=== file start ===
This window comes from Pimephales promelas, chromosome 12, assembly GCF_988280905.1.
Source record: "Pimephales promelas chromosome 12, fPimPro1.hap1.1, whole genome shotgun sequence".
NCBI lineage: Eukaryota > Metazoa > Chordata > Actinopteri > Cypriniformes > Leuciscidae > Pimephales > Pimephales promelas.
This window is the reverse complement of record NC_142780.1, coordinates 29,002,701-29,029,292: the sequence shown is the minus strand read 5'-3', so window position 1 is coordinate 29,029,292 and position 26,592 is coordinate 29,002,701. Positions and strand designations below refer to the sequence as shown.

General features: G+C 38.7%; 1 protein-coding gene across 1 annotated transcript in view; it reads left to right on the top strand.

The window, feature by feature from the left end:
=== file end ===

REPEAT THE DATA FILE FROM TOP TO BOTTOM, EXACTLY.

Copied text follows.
This window comes from Pimephales promelas, chromosome 12, assembly GCF_988280905.1.
Source record: "Pimephales promelas chromosome 12, fPimPro1.hap1.1, whole genome shotgun sequence".
NCBI lineage: Eukaryota > Metazoa > Chordata > Actinopteri > Cypriniformes > Leuciscidae > Pimephales > Pimephales promelas.
This window is the reverse complement of record NC_142780.1, coordinates 29,002,701-29,029,292: the sequence shown is the minus strand read 5'-3', so window position 1 is coordinate 29,029,292 and position 26,592 is coordinate 29,002,701. Positions and strand designations below refer to the sequence as shown.

General features: G+C 38.7%; 1 protein-coding gene across 1 annotated transcript in view; it reads left to right on the top strand.

The window, feature by feature from the left end: